The Home Office says the move is key to tackling crime and terrorism. Under the new law, internet firms will be required to give intelligence agency Government Communications Headquarters (GCHQ) access to the content of emails, calls or messages, on demand and without a warrant.
A spokesman for the Home Office said in a statement: ”It is vital that police and security services are able to obtain communications data in certain circumstances to investigate serious crime and terrorism and to protect the public.
“As set out in the Strategic Defence and Security Review we will legislate as soon as parliamentary time allows to ensure that the use of communications data is compatible with the government’s approach to civil liberties,” the statement continues.
However, civil liberties groups have criticised the proposed action which would allow intelligence officers to identify who, how long and how often an individual or group is in communication. Nick Pickles, director of the Big Brother Watch campaign group has likened the move with the online monitoring in other parts of the world, calling it “an unprecedented step that will see Britain adopt the same kind of surveillance seen in China and Iran”.
He went on to question why these measures were not put into place before the Olympics, if the security risk is such a serious one.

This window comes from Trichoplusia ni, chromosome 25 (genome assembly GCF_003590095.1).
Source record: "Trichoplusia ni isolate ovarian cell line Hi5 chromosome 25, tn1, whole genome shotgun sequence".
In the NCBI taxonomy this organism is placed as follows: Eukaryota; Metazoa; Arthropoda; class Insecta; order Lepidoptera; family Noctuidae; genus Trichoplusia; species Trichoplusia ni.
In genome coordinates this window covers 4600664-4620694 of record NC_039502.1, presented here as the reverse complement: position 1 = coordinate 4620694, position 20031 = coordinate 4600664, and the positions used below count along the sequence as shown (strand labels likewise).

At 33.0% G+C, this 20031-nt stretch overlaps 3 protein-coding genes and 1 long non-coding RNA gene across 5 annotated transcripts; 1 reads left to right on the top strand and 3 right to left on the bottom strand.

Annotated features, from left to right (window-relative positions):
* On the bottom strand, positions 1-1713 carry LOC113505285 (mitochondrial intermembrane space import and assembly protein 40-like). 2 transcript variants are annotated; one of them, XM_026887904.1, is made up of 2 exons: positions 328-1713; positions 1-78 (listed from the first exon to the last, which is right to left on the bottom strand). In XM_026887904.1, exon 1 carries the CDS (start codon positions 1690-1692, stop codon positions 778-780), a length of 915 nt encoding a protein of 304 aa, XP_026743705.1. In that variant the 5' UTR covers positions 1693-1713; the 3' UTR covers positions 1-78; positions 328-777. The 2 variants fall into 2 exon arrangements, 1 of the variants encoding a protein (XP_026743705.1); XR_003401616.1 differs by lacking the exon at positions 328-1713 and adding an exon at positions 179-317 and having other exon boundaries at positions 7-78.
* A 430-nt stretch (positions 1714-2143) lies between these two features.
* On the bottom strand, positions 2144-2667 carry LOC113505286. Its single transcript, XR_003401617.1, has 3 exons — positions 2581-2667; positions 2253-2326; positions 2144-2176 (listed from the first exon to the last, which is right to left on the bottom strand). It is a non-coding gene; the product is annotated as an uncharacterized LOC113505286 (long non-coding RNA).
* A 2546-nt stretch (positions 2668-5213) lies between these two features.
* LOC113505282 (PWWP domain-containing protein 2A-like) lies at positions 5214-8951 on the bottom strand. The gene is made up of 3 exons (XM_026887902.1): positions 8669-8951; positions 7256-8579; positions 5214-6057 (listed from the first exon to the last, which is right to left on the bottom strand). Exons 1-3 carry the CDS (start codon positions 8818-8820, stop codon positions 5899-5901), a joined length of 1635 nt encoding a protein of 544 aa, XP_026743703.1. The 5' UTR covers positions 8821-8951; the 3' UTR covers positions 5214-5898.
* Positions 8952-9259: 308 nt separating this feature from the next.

“If this was such a serious security issue why has the Home Office not ensured these powers were in place before the Olympics?” he queried.
He also said, “This is an absolute attack on privacy online and it is far from clear this will actually improve public safety, while adding significant costs to internet businesses”
This is not, however, a new proposal. The last Labour government attempted to take steps to introduce a central, government-run database of everyone’s phone calls and emails which failed after huge opposition, including from the Conservatives. Now, under the Con-Dem coalition government (Conversatives and Liberal Democrats) it is likely the move will go ahead and may be announced in the Queen’s speech in May.
[via BBC News]